Hotels back to pre-slump levels, says Whitbread

The leisure group Whitbread has said that revenues at its budget hotel chain Premier Inn have surged beyond pre-recession levels and dismissed any fears over a double dip in the economy.

Whitbread, which also runs Costa Coffee and pub restaurants including Beefeater, said that revenue per available room (revpar) – a key performance measure for hotels – jumped by 9.8 per cent during the 24 weeks to 19 August.

Alan Parker, the outgoing chief executive of Whitbread, said: "We are passing the revpar we had two years ago. We are not in recovery, we are in real growth going forward." The uplift in revpar reflected increased occupancy rates at Premier Inn, driven by marketing initiatives for business and weekend leisure customers.

Mr Parker, who retires on 25 November, said Premier Inn grew its business with the Government by an additional £7m in the 24-week period, as the public-sector cost-cutting drive continued. He said: "If you are in Government, Premier Inn is a great place to stay," adding the policy had the support of George Osborne, the Chancellor of the Exchequer. Like-for-like sales at Premier Inn jumped by 10.7 per cent.

While the hotel chain's results were flattered by a weak performance over the same period last year, Jamie Rollo, an analyst at Morgan Stanley, said Premier Inn was the "first hotelier to get back to peak revpar", which he added was "well ahead of the market".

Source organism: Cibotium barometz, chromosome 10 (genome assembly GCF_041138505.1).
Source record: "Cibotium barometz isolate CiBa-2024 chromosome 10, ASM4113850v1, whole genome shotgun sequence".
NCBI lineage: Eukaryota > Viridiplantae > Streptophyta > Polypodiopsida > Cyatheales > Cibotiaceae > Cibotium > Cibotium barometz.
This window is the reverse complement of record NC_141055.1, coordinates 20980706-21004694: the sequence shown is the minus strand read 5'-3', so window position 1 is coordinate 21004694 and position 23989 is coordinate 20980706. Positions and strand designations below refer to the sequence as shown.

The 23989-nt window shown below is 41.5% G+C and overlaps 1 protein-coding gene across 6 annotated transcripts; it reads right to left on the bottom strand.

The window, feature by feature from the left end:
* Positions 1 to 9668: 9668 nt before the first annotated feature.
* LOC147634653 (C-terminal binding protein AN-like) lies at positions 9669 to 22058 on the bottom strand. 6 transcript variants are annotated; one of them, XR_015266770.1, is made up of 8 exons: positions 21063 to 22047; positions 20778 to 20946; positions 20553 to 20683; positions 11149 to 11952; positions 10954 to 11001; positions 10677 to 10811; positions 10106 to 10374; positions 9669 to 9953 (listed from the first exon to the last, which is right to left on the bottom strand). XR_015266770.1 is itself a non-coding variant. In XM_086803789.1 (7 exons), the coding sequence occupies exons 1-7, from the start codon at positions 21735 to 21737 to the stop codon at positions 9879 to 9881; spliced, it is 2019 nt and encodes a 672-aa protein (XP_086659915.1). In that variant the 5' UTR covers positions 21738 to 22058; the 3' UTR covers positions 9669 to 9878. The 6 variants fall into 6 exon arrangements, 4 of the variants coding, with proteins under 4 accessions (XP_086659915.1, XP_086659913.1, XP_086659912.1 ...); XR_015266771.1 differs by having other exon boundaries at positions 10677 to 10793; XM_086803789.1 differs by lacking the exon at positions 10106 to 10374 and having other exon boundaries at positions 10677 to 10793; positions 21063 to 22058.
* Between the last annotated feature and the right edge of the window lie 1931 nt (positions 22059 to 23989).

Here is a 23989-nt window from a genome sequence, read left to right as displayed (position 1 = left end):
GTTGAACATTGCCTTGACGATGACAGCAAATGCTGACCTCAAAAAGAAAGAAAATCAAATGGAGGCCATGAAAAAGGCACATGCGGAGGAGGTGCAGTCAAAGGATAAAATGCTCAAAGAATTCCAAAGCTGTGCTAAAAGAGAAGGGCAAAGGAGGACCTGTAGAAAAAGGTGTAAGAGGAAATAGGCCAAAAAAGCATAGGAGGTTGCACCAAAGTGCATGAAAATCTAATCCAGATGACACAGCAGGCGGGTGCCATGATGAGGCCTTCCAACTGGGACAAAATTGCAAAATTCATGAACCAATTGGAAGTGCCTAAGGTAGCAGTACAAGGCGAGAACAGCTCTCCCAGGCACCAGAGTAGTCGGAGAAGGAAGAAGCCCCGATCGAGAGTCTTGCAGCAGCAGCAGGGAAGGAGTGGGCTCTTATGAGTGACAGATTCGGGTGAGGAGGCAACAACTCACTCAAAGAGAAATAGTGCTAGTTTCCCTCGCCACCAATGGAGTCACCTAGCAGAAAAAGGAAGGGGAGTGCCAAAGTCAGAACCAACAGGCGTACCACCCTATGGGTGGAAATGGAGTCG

Mr Parker declined to name companies, but said it was grabbing market share from "across the board, particularly from the other budget hotel chains". He added: "Our revpar is more than double our competitors'." Premier Inn has opened nine new hotels in the financial year to date.

Another strong performance at Costa Coffee helped Whitbread deliver group sales up by 14 per cent and by 7.9 per cent on an underlying basis. While Premier Inn was badly buffeted by the recession, the coffee chain continued to grow robustly.

Costa – which has 1,698 outlets worldwide, including in Syria, Russia and India – grew like-for-like sales by 8.3 per cent in the 24 weeks. Total sales, including a rapid opening programme, at Costa were up by 28 per cent.

The growth was also helped by it signing up more than 3 million loyalty card members to its Costa Coffee Club since the launch in March. Accounting for the boost from its loyalty card, Costa's underlying sales growth would have been 1.5 per cent lower at 6.8 per cent. The chain, which has 1,124 coffee shops in the UK, benefited from the popularity of new drinks, notably its new flat white coffee drink, which is stronger than a latte but less frothy than a cappuccino. The flat white now accounts for 5 per cent of Costa's sales.

Elsewhere, Whitbread's four restaurant chains – Beefeater, Brewers Fayre, Taybarns and Table Table – grew underlying sales by 3.9 per cent.

On the economy, Mr Parker said: "We are not seeing a double dip. The economy is clearly fragile and I am sure there will be challenges ahead. But Whitbread's growth is consistent and we have improved profitability every year during the recession and we cannot see any reason why that cannot be in the future as well."

Andy Harrison, the former chief executive of easyJet, the no-frills airline, joined Whitbread on 1 September as chief executive-designate and will take the helm when Mr Parker retires.

Simon French, an analyst at Panmure Gordon, said: "Over the medium term, we expect that the arrival of Andy Harrison – who started as chief executive-designate last week – will lead to further reshaping of the group. This may cause some concern in the market, but we think short-term trading momentum currently outweighs the risk from any change in the strategic direction of the group."

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